The encroachment on the public-sector union rights of its employees reflects a parallel labor struggle within the agency itself. 

NLRB executives claim they are simply streamlining the processing of claims and making the staff more efficient. But staff say they are increasingly pressured to churn through cases at a faster rate, making it harder to investigate cases thoroughly and help claimants build cases.  

The agency’s declining capacity seems to serve what has become, under Trump, an anti-worker agenda. While NLRB unions are not subject to the board’s decisions, the board has issued multiple rulings that have effectively weakened union rights and labor protections in the private sector, such as curtailing the rights of workers to picket at a venue that is not their employer’s property, and allowing employers further limit union organizers’ access to company property.

The agency is also circumventing the litigation process altogether by changing administrative rules directly, rather than overturning Obama-era precedents through board decisions. Among the most controversial rulemaking plans are a rollback to the joint-employer standard—which determines whether subcontracted and franchise workers are considered employees of the parent company as well as their direct employer—and the elimination of collective bargaining rights for graduate student workers.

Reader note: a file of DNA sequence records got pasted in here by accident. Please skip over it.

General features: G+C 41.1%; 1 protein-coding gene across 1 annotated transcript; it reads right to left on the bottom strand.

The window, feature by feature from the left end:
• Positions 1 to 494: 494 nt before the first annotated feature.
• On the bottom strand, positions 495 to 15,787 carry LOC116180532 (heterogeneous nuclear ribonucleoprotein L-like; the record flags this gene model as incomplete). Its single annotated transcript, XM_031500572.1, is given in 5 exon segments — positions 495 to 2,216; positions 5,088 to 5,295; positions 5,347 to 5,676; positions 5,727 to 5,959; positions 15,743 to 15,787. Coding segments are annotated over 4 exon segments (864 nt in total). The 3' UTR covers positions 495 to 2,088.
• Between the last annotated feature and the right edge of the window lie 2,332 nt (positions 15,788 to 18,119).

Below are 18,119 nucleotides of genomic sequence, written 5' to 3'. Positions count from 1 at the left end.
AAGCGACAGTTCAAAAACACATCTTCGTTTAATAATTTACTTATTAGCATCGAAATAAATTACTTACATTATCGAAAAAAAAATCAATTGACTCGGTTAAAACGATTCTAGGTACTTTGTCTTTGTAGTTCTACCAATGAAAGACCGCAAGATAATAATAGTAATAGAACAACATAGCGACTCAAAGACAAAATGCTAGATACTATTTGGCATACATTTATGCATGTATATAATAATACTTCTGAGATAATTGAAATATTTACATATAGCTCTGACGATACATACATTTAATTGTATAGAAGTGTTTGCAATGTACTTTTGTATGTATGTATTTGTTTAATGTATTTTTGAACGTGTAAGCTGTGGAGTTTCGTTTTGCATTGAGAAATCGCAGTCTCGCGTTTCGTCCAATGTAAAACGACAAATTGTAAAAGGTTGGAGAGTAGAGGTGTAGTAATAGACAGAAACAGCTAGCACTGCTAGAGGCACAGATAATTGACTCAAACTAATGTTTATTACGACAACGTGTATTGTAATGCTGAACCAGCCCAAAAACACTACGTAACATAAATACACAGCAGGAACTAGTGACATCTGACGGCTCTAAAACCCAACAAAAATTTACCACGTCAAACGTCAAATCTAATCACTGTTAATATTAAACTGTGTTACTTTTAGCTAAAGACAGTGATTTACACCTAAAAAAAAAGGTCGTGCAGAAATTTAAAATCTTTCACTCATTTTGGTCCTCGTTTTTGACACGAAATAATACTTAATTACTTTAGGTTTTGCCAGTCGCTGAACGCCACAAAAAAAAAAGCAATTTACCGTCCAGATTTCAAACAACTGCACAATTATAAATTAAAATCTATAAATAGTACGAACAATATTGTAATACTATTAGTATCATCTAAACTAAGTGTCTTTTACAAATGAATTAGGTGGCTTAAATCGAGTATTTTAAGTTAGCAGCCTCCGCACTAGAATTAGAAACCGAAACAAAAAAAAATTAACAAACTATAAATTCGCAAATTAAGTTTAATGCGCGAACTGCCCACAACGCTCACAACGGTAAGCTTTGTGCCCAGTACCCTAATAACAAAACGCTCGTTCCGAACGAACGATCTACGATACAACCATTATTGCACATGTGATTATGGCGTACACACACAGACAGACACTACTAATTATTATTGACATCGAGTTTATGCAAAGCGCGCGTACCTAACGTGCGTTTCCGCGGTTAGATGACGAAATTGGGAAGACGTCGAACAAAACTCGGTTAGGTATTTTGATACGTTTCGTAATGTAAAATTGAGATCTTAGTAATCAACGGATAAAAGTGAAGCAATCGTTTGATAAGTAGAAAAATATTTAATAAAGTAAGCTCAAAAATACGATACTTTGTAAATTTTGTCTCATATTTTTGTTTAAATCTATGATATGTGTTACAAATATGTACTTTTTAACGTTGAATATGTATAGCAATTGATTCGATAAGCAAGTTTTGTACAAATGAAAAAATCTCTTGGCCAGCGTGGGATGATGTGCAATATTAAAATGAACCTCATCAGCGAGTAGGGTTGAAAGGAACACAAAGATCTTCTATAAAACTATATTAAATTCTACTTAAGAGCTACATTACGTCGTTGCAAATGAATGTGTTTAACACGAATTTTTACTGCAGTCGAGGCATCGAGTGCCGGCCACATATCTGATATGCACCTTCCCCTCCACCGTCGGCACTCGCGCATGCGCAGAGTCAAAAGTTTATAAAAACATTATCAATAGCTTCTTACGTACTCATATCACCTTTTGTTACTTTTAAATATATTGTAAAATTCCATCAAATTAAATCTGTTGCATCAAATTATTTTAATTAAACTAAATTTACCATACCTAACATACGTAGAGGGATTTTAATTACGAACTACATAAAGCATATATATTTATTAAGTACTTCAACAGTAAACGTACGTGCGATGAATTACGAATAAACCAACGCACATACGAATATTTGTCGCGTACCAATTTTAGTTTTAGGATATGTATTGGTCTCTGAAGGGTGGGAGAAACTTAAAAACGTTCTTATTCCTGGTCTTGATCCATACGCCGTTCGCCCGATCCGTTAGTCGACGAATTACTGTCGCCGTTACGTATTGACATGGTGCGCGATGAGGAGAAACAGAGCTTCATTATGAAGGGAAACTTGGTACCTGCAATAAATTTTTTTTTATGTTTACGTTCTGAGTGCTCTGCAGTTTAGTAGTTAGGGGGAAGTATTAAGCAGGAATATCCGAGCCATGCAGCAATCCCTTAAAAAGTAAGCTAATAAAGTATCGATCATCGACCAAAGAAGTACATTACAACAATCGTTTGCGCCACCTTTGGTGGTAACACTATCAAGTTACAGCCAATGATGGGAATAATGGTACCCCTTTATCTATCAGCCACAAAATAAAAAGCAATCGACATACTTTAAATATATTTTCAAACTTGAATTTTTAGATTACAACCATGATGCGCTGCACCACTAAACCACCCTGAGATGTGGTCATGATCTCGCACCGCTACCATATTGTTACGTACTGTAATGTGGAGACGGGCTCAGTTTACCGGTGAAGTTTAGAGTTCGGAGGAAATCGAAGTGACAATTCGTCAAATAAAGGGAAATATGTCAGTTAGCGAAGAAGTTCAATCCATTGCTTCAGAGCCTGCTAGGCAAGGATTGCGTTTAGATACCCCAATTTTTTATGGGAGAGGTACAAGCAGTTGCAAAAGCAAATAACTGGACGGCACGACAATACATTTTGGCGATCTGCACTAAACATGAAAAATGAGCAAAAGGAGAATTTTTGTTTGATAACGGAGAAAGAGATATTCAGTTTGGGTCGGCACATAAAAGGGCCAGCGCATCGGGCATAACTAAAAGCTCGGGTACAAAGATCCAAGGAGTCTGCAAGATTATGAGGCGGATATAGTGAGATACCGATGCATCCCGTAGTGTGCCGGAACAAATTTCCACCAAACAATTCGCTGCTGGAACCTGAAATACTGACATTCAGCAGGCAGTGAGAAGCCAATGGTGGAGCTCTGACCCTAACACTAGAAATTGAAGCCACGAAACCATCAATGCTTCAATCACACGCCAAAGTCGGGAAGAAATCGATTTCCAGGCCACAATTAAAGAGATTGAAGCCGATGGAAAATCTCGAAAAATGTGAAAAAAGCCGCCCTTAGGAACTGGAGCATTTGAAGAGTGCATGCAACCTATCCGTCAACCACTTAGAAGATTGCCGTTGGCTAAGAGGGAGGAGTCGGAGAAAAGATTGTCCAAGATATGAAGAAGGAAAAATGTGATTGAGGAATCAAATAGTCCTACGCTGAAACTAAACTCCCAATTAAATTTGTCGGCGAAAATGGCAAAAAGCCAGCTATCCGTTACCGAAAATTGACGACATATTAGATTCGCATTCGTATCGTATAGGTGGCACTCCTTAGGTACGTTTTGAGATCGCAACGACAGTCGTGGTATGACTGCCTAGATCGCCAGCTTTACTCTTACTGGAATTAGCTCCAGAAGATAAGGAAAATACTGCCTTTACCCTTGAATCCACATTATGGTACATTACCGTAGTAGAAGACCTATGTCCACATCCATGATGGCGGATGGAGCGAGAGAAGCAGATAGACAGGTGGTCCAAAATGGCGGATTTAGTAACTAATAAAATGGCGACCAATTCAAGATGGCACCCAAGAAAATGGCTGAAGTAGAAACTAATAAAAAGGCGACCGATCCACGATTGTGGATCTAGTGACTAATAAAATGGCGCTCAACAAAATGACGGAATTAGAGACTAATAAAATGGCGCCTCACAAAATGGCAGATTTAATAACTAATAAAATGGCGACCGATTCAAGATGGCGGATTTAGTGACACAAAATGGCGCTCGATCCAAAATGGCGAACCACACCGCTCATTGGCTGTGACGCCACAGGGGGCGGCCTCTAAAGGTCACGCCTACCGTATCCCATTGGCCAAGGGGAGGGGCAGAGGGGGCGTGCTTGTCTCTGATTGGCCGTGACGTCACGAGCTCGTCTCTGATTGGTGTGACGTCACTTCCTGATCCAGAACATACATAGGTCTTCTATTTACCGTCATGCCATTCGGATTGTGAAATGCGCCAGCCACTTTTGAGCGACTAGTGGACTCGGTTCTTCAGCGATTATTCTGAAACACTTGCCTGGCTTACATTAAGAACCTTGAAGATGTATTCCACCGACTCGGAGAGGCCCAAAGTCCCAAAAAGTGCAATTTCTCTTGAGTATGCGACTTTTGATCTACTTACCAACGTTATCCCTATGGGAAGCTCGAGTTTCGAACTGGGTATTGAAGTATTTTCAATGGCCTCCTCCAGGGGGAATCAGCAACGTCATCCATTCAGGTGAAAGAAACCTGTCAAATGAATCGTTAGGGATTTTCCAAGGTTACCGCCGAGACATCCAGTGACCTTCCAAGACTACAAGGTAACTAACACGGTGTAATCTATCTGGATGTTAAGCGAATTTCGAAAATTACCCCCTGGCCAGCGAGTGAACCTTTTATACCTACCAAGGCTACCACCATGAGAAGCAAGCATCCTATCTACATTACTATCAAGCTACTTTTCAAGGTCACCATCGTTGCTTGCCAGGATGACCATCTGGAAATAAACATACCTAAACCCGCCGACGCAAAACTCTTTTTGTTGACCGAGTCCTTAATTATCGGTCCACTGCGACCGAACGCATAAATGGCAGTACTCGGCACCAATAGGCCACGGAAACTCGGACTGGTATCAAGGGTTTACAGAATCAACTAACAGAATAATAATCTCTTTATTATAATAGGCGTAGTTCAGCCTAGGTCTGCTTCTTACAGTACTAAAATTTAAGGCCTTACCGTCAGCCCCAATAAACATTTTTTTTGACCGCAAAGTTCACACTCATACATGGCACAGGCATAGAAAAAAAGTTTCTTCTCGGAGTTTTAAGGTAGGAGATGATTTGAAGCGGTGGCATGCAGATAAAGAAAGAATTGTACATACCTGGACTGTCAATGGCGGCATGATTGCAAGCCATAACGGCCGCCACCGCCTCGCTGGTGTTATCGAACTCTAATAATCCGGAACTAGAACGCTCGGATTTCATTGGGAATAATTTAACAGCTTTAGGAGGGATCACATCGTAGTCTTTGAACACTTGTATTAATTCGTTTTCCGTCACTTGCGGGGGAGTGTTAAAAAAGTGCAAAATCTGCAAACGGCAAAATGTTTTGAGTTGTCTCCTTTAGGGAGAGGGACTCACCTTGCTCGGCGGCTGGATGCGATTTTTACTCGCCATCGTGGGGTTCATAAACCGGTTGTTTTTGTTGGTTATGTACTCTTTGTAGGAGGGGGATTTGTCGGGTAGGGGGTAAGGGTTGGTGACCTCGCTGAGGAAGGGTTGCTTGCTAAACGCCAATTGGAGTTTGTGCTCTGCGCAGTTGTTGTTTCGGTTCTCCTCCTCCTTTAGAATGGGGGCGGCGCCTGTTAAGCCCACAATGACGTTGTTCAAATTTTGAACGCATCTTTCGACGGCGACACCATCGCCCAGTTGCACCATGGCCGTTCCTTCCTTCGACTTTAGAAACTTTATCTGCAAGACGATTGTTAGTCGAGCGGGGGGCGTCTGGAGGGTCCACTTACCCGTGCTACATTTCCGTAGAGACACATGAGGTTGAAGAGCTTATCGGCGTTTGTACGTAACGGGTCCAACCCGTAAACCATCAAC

While the NLRB has jurisdiction over only private workplaces (federal employees have their own version, the Federal Labor Relations Authority), the encroachment on the public-sector union rights of its employees reflects a parallel labor struggle within the agency itself. 

Adam Naill, director of legislative affairs for the NLRB Professional Association, tells The Progressive that the executive orders “upset the entire system of collective bargaining, of workers’ rights within the federal government.” Yet he stresses that the NLRB unions’ objection to the weakening of federal workers’ rights are nonpartisan: “It’s about our rights and their depriving us of our rights under the law. And so we have no real recourse but to stand up and fight back.”

When the NLRB is accused of siding with bad bosses, it’s a political matter. But when its own employees accuse the agency of being a bad boss, it’s a question of fairness and due process. And now unionized civil servants are warning from the inside, that when the working conditions of the agency’s staff deteriorates, so does its ability to defend the workplace rights of others.